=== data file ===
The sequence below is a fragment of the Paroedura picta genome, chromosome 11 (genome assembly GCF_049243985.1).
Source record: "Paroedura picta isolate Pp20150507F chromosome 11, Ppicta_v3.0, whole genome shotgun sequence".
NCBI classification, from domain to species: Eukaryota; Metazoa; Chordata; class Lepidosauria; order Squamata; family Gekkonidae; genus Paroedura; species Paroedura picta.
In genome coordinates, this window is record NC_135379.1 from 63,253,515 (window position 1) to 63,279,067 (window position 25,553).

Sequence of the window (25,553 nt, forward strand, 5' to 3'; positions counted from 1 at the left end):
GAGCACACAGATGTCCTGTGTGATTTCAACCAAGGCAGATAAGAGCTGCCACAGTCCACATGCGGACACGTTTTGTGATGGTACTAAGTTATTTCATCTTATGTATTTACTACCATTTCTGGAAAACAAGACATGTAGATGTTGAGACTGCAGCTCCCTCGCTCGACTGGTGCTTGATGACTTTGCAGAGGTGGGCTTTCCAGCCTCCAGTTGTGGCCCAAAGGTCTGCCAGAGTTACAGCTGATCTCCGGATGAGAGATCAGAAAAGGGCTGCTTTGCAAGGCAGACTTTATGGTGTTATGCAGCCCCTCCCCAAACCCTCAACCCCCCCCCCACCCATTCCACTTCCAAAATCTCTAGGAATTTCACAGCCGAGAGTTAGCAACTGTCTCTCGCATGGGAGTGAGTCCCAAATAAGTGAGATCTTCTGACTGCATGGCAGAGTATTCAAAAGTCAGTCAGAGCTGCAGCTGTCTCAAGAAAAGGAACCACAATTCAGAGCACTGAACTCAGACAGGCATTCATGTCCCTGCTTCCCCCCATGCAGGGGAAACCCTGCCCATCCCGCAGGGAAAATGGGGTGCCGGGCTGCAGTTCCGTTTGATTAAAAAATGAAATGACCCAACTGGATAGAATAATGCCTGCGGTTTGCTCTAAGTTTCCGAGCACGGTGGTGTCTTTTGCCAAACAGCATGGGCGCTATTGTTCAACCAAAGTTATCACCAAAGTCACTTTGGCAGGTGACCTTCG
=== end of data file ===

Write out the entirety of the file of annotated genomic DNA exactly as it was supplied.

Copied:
The sequence below is a fragment of the Paroedura picta genome, chromosome 11 (genome assembly GCF_049243985.1).
Source record: "Paroedura picta isolate Pp20150507F chromosome 11, Ppicta_v3.0, whole genome shotgun sequence".
NCBI classification, from domain to species: Eukaryota; Metazoa; Chordata; class Lepidosauria; order Squamata; family Gekkonidae; genus Paroedura; species Paroedura picta.
In genome coordinates, this window is record NC_135379.1 from 63,253,515 (window position 1) to 63,279,067 (window position 25,553).

Sequence of the window (25,553 nt, forward strand, 5' to 3'; positions counted from 1 at the left end):
GAGCACACAGATGTCCTGTGTGATTTCAACCAAGGCAGATAAGAGCTGCCACAGTCCACATGCGGACACGTTTTGTGATGGTACTAAGTTATTTCATCTTATGTATTTACTACCATTTCTGGAAAACAAGACATGTAGATGTTGAGACTGCAGCTCCCTCGCTCGACTGGTGCTTGATGACTTTGCAGAGGTGGGCTTTCCAGCCTCCAGTTGTGGCCCAAAGGTCTGCCAGAGTTACAGCTGATCTCCGGATGAGAGATCAGAAAAGGGCTGCTTTGCAAGGCAGACTTTATGGTGTTATGCAGCCCCTCCCCAAACCCTCAACCCCCCCCCCACCCATTCCACTTCCAAAATCTCTAGGAATTTCACAGCCGAGAGTTAGCAACTGTCTCTCGCATGGGAGTGAGTCCCAAATAAGTGAGATCTTCTGACTGCATGGCAGAGTATTCAAAAGTCAGTCAGAGCTGCAGCTGTCTCAAGAAAAGGAACCACAATTCAGAGCACTGAACTCAGACAGGCATTCATGTCCCTGCTTCCCCCCATGCAGGGGAAACCCTGCCCATCCCGCAGGGAAAATGGGGTGCCGGGCTGCAGTTCCGTTTGATTAAAAAATGAAATGACCCAACTGGATAGAATAATGCCTGCGGTTTGCTCTAAGTTTCCGAGCACGGTGGTGTCTTTTGCCAAACAGCATGGGCGCTATTGTTCAACCAAAGTTATCACCAAAGTCACTTTGGCAGGTGACCTTCG